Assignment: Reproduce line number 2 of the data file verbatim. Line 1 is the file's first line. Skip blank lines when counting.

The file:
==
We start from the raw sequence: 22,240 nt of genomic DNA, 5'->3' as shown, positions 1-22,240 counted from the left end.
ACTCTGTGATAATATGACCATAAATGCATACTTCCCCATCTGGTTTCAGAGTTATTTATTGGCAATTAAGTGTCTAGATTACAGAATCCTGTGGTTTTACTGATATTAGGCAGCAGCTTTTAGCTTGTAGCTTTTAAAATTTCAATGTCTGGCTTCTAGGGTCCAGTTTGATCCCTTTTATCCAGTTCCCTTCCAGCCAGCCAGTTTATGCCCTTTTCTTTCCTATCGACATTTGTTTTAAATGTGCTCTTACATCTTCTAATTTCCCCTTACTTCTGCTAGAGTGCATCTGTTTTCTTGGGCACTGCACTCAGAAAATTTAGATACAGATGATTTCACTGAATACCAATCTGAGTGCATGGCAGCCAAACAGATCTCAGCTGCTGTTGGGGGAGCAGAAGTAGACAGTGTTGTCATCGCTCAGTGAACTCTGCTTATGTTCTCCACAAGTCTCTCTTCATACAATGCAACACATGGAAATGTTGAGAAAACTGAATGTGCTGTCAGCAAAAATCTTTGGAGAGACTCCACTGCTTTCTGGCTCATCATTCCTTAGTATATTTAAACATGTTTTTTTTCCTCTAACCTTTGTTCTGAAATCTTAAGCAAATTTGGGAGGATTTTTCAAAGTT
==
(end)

ACTCTGTGATAATATGACCATAAATGCATACTTCCCCATCTGGTTTCAGAGTTATTTATTGGCAATTAAGTGTCTAGATTACAGAATCCTGTGGTTTTACTGATATTAGGCAGCAGCTTTTAGCTTGTAGCTTTTAAAATTTCAATGTCTGGCTTCTAGGGTCCAGTTTGATCCCTTTTATCCAGTTCCCTTCCAGCCAGCCAGTTTATGCCCTTTTCTTTCCTATCGACATTTGTTTTAAATGTGCTCTTACATCTTCTAATTTCCCCTTACTTCTGCTAGAGTGCATCTGTTTTCTTGGGCACTGCACTCAGAAAATTTAGATACAGATGATTTCACTGAATACCAATCTGAGTGCATGGCAGCCAAACAGATCTCAGCTGCTGTTGGGGGAGCAGAAGTAGACAGTGTTGTCATCGCTCAGTGAACTCTGCTTATGTTCTCCACAAGTCTCTCTTCATACAATGCAACACATGGAAATGTTGAGAAAACTGAATGTGCTGTCAGCAAAAATCTTTGGAGAGACTCCACTGCTTTCTGGCTCATCATTCCTTAGTATATTTAAACATGTTTTTTTTCCTCTAACCTTTGTTCTGAAATCTTAAGCAAATTTGGGAGGATTTTTCAAAGTT